Promoting translational research as a means to overcoming chasms in the translation of knowledge through successive fields of research from basic science to public health impacts and back is a central challenge for research managers and policymakers. Organizational leaders need to assess baseline conditions, identify areas needing improvement, and to judge the impact of specific initiatives to sustain or improve translational research practices at their institutions. Currently, there is a lack of such an assessment tool addressing the specific context of translational biomedical research. To close this gap, we have developed a new survey for assessing the organizational climate for translational research. This self-assessment tool measures employees’ perceptions of translational research climate and underlying research practices in organizational environments and builds on the established Survey of Organizational Research Climate, assessing research integrity. Using this tool, we show that scientists at a large university hospital (Charité Berlin) perceive translation as a central and important component of their work. Importantly, local resources and direct support are main contributing factors for the practical implementation of translation into their own research practice. We identify and discuss potential leverage points for an improvement of research climate to foster successful translational research.
Promoting the translation of knowledge through successive fields of research from basic science to public health impacts and back has become a central challenge for research managers and policymakers. One answer to this challenge is to support translational research, i.e. research that is oriented toward overcoming existing translational gaps (Drolet and Lorenzi 2011).Footnote 1 Examples include interpretations of basic science to human application and clinical trails necessary to evaluate the safety and efficacy of interventions. Translational research is a crucial aspect of responsible research. Being translational in one’s research means being oriented toward application in clinical contexts and the overall aim of improving human health while avoiding ‘research waste’ in the form of ignored, irrelevant or poorly designed or conducted research (Chalmers et al. 2014; Ioannidis et al. 2014). The activity of designing and conducting translational research is what we call translational research practices.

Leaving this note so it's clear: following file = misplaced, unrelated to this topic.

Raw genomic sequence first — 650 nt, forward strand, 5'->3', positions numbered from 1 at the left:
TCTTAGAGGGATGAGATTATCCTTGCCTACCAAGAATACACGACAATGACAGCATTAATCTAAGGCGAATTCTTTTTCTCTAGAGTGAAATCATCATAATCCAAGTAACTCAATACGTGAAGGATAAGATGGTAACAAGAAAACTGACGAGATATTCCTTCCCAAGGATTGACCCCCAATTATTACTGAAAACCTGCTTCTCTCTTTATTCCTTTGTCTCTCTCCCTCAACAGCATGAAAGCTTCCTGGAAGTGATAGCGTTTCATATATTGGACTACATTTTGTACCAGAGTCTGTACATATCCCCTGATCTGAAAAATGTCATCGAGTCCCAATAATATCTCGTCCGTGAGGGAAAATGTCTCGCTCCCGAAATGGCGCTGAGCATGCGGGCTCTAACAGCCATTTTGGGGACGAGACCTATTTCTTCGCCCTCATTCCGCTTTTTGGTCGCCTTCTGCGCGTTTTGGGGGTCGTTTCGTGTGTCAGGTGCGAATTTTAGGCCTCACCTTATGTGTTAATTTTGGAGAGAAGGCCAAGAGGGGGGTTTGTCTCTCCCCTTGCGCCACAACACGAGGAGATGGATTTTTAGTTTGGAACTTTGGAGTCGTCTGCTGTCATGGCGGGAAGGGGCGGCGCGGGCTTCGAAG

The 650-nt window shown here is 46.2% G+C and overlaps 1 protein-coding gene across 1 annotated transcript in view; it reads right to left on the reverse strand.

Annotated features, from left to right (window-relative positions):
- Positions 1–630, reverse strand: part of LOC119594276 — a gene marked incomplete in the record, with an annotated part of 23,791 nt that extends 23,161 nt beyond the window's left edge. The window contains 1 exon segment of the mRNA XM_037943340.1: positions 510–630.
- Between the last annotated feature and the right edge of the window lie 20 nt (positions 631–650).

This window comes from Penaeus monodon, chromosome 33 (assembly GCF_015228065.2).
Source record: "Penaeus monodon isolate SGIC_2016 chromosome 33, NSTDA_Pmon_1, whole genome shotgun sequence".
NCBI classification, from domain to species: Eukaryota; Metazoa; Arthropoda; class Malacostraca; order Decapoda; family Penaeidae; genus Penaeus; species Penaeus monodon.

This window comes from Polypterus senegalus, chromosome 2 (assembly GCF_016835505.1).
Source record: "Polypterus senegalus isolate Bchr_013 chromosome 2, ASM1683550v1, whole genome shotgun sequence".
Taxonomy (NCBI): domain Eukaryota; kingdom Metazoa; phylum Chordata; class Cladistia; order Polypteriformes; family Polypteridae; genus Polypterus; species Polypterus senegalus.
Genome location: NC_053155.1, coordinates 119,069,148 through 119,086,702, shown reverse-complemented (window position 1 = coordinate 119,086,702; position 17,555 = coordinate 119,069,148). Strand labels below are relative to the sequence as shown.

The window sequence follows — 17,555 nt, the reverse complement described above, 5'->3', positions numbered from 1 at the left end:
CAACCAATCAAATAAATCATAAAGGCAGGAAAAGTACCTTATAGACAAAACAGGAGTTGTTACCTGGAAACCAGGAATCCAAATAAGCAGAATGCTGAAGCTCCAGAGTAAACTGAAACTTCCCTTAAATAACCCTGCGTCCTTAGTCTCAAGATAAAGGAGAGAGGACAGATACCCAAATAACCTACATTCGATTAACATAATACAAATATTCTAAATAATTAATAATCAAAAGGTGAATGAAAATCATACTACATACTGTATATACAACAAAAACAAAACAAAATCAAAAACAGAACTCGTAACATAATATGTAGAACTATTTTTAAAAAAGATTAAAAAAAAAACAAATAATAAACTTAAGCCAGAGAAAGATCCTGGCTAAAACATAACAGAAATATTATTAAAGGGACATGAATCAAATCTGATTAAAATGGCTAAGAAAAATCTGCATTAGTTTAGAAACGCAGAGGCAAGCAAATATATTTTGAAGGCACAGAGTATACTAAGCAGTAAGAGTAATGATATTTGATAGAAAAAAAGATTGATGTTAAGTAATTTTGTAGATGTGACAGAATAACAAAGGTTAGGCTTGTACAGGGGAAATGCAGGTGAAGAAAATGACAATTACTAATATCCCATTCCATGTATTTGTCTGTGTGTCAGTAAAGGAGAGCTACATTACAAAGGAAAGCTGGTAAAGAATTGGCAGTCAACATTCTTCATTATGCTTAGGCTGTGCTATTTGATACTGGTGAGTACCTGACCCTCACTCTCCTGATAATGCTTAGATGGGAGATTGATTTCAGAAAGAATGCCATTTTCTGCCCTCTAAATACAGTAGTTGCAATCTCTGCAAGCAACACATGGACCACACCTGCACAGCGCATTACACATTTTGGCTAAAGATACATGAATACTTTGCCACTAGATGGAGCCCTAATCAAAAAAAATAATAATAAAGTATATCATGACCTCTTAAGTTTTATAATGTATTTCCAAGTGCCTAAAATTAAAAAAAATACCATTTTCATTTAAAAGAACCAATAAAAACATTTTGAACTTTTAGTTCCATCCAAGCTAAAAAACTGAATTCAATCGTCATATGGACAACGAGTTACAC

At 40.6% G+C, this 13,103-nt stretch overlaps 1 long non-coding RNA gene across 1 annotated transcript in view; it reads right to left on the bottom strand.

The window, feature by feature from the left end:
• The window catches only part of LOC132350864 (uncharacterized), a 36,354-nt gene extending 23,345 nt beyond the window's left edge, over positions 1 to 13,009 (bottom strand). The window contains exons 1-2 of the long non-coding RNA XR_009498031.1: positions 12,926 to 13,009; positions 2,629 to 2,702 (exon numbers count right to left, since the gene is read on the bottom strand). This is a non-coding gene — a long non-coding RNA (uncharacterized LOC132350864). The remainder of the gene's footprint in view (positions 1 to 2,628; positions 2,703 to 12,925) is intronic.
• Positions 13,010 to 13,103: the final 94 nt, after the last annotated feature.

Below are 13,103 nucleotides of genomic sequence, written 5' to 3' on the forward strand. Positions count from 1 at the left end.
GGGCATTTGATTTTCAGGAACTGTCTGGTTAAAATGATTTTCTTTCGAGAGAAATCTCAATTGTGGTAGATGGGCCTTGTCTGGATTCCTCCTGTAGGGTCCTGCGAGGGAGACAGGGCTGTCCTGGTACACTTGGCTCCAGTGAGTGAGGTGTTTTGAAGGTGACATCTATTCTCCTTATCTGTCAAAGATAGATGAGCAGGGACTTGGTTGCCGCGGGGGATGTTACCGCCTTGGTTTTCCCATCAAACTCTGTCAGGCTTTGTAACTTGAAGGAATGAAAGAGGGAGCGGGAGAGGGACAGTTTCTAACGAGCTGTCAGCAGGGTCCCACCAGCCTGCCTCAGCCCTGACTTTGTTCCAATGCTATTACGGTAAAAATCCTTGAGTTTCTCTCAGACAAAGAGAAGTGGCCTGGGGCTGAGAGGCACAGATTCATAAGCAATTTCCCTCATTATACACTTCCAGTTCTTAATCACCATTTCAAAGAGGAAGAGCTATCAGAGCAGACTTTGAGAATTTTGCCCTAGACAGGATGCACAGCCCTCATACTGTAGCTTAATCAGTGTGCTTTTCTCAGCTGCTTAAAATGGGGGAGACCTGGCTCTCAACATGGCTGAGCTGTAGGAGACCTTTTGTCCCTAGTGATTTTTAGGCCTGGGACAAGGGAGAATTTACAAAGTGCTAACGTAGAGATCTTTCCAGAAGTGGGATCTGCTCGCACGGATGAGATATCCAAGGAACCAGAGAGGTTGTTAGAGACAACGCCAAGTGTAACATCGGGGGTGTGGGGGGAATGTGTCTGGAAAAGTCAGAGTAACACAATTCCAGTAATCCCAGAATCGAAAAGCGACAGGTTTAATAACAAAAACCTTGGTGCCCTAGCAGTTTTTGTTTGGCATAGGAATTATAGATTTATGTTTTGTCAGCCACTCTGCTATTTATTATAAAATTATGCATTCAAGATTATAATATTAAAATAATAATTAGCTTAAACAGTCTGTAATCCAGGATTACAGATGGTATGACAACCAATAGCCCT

Several attempts have been made to model translation and translational research as a linear, bidirectional, or circular process (Drolet and Lorenzi 2011; Rubio et al. 2010; Woolf 2008; Westfall et al. 2007; Sung et al. 2003), and it has been suggested that framing the process one way or another will have practical implications, e.g. on ‘how we train the next generation of researchers’ (Rubio et al. 2014). It has also become clear that supporting translational research is more than a matter of disseminating evidence about best practices to researchers and practitioners and expecting instant improvement. Instead, organizational leaders tasked with improving translational research at their institutions understand that translational research practices are diverse, highly context specific, and dependent on organizational cultures in support of translation (Simons et al. 2020; Hendriks and Reinhart 2018; Blümel et al. 2015, 2016; Rubio et al. 2014; Burke and Gitlin 2012).
So far, no tool exists that would allow organizational leaders to assess baseline conditions, identify areas needing improvement, and to judge the impact of specific initiatives to sustain or improve translational research at their institutions. To close this gap, we have developed and a survey for assessing the organizational climate for translational research and conducted initial validation steps. Our results indicate that this Survey of Translational Research Climate (STRC), which still awaits proper validation, could be used as a self-assessment tool to assess employees’ perceptions of translational research climate and potentially underlying research practices and conditions in organizational environments. Aggregated responses within meaningful organizational units provide a measure of group-level perceptions of environmental conditions, i.e. the ‘organizational climate’, for translational research.